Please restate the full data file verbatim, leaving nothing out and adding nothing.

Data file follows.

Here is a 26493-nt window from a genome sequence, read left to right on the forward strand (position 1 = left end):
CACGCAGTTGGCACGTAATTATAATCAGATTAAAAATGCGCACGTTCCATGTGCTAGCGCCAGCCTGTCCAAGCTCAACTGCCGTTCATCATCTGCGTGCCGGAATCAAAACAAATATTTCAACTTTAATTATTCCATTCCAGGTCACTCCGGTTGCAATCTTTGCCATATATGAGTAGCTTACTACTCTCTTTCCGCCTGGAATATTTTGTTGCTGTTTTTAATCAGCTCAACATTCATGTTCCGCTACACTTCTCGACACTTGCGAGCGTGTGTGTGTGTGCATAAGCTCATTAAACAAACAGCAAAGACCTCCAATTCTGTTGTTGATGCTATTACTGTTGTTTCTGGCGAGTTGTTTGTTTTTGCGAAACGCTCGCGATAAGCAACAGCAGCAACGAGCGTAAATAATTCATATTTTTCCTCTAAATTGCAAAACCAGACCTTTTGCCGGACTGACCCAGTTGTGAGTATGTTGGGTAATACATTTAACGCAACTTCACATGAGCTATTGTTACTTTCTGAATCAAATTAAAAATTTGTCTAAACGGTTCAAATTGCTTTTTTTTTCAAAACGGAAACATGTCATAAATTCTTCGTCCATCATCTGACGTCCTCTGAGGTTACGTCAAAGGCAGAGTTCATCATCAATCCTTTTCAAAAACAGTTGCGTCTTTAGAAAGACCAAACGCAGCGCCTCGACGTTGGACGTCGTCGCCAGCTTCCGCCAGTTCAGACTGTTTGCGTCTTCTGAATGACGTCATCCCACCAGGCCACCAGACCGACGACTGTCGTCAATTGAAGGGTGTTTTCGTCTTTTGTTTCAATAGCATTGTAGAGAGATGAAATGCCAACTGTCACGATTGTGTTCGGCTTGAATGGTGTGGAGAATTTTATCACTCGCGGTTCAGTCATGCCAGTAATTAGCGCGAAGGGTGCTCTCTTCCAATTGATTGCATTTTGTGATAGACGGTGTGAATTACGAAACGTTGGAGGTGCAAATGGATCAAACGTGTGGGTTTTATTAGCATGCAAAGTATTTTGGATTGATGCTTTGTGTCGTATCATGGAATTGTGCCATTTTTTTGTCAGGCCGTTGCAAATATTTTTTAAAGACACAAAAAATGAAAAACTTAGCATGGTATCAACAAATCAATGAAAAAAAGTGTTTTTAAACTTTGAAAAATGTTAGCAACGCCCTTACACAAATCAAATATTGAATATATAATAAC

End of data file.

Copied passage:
Here is a 26493-nt window from a genome sequence, read left to right on the forward strand (position 1 = left end):
CACGCAGTTGGCACGTAATTATAATCAGATTAAAAATGCGCACGTTCCATGTGCTAGCGCCAGCCTGTCCAAGCTCAACTGCCGTTCATCATCTGCGTGCCGGAATCAAAACAAATATTTCAACTTTAATTATTCCATTCCAGGTCACTCCGGTTGCAATCTTTGCCATATATGAGTAGCTTACTACTCTCTTTCCGCCTGGAATATTTTGTTGCTGTTTTTAATCAGCTCAACATTCATGTTCCGCTACACTTCTCGACACTTGCGAGCGTGTGTGTGTGTGCATAAGCTCATTAAACAAACAGCAAAGACCTCCAATTCTGTTGTTGATGCTATTACTGTTGTTTCTGGCGAGTTGTTTGTTTTTGCGAAACGCTCGCGATAAGCAACAGCAGCAACGAGCGTAAATAATTCATATTTTTCCTCTAAATTGCAAAACCAGACCTTTTGCCGGACTGACCCAGTTGTGAGTATGTTGGGTAATACATTTAACGCAACTTCACATGAGCTATTGTTACTTTCTGAATCAAATTAAAAATTTGTCTAAACGGTTCAAATTGCTTTTTTTTTCAAAACGGAAACATGTCATAAATTCTTCGTCCATCATCTGACGTCCTCTGAGGTTACGTCAAAGGCAGAGTTCATCATCAATCCTTTTCAAAAACAGTTGCGTCTTTAGAAAGACCAAACGCAGCGCCTCGACGTTGGACGTCGTCGCCAGCTTCCGCCAGTTCAGACTGTTTGCGTCTTCTGAATGACGTCATCCCACCAGGCCACCAGACCGACGACTGTCGTCAATTGAAGGGTGTTTTCGTCTTTTGTTTCAATAGCATTGTAGAGAGATGAAATGCCAACTGTCACGATTGTGTTCGGCTTGAATGGTGTGGAGAATTTTATCACTCGCGGTTCAGTCATGCCAGTAATTAGCGCGAAGGGTGCTCTCTTCCAATTGATTGCATTTTGTGATAGACGGTGTGAATTACGAAACGTTGGAGGTGCAAATGGATCAAACGTGTGGGTTTTATTAGCATGCAAAGTATTTTGGATTGATGCTTTGTGTCGTATCATGGAATTGTGCCATTTTTTTGTCAGGCCGTTGCAAATATTTTTTAAAGACACAAAAAATGAAAAACTTAGCATGGTATCAACAAATCAATGAAAAAAAGTGTTTTTAAACTTTGAAAAATGTTAGCAACGCCCTTACACAAATCAAATATTGAATATATAATAAC